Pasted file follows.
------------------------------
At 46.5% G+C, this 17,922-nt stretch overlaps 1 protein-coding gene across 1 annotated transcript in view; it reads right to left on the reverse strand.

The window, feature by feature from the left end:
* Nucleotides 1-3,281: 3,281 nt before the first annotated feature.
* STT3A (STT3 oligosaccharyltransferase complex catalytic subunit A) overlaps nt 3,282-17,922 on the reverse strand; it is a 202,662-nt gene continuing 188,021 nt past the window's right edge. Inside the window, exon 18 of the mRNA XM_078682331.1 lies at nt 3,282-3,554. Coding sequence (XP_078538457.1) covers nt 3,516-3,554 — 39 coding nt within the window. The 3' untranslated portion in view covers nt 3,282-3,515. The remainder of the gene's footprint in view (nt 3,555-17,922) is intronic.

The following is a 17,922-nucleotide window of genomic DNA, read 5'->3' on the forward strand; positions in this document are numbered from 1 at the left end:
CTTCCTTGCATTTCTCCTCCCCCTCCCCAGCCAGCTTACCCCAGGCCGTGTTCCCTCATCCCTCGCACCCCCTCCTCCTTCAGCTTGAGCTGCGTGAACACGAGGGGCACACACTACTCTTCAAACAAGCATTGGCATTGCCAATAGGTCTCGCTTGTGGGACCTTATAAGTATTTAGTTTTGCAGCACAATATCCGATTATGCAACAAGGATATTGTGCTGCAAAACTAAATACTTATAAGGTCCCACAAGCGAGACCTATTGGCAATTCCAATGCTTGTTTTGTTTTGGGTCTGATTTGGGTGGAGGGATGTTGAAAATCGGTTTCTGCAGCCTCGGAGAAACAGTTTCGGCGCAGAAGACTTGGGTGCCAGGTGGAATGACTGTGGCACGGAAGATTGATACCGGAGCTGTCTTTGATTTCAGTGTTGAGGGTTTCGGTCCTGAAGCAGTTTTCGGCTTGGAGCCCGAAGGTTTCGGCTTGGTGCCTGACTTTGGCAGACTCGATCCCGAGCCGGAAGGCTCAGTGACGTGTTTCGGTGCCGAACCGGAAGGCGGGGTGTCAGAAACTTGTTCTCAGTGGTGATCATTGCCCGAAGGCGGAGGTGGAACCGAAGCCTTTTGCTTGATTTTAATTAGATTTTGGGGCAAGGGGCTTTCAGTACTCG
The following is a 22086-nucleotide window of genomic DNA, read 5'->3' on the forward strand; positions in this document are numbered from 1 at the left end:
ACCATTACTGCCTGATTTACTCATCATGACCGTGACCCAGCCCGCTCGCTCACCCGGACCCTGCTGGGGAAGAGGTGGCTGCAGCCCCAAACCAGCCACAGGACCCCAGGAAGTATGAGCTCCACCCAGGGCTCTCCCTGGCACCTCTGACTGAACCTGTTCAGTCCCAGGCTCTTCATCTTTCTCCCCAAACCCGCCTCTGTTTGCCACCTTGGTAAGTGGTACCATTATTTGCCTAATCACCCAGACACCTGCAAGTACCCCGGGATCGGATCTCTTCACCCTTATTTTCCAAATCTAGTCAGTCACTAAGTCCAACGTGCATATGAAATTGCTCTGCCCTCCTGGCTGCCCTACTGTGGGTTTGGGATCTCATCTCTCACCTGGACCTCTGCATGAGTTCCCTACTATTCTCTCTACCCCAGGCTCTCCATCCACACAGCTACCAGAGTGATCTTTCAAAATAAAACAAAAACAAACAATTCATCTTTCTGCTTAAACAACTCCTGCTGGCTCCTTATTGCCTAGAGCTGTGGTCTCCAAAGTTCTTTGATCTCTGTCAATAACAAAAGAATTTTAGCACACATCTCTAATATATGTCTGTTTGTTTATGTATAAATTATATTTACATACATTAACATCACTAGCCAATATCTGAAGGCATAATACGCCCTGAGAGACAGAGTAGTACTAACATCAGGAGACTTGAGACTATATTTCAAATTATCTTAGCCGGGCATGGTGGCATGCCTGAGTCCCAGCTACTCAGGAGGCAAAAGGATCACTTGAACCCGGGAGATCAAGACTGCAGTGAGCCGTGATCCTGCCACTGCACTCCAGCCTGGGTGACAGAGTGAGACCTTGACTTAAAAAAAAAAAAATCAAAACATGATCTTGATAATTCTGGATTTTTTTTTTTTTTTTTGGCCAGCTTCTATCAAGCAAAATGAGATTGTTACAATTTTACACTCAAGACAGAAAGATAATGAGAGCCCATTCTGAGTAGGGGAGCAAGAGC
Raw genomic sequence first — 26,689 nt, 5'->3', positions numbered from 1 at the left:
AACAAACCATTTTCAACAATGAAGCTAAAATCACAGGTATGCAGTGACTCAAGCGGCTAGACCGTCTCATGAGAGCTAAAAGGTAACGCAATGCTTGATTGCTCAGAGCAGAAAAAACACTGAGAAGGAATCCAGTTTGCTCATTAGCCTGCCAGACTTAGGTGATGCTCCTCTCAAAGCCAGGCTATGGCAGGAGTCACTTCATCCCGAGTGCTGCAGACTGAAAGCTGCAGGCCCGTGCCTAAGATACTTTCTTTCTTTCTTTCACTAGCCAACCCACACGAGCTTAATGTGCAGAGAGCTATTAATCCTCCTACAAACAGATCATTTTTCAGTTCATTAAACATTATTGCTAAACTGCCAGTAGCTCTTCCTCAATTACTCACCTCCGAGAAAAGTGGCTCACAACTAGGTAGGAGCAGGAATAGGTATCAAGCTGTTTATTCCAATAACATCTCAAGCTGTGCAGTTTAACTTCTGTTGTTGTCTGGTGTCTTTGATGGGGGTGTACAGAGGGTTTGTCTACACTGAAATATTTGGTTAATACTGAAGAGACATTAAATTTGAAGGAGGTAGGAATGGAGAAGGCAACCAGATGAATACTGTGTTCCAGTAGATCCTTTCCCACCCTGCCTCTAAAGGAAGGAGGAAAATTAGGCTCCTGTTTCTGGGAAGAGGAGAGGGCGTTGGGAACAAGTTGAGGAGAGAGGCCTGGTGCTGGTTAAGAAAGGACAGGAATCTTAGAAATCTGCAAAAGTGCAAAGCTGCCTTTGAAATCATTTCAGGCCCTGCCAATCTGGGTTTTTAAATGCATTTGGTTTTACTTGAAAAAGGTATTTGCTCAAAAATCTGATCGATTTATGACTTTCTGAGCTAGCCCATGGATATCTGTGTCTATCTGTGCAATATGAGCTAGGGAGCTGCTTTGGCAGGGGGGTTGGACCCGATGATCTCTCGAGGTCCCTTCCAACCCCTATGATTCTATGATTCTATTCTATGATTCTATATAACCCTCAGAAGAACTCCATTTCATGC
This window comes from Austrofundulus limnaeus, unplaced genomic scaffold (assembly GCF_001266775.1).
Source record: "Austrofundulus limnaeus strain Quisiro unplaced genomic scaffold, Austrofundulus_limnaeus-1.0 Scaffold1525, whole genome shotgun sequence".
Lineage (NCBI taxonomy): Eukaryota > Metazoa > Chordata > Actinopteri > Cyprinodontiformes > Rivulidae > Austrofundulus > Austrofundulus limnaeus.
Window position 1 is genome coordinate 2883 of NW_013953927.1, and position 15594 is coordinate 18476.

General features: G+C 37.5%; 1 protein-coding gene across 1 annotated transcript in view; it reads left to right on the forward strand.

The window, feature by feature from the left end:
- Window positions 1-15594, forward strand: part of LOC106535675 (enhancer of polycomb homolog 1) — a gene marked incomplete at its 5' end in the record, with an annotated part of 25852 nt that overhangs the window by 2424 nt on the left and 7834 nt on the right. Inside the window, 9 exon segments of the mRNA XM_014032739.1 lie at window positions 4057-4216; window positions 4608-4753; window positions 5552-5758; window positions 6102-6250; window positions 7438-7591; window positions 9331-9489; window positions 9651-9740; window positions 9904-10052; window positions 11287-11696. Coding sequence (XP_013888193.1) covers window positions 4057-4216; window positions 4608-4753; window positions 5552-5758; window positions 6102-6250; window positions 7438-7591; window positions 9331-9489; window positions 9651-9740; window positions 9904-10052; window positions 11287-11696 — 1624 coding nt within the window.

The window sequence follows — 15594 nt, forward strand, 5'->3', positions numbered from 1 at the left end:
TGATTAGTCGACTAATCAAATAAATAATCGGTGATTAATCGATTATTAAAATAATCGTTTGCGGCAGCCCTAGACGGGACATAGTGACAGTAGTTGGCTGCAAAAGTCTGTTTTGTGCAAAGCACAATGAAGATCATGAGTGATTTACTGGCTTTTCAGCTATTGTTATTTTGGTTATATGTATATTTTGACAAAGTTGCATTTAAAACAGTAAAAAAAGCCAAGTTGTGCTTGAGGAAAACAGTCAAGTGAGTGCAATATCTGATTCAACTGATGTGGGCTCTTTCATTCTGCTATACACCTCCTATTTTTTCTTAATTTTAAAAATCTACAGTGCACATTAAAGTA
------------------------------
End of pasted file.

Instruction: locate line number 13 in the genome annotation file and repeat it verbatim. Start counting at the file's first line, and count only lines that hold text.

Lineage (NCBI taxonomy): Eukaryota > Metazoa > Chordata > Actinopteri > Cyprinodontiformes > Rivulidae > Austrofundulus > Austrofundulus limnaeus.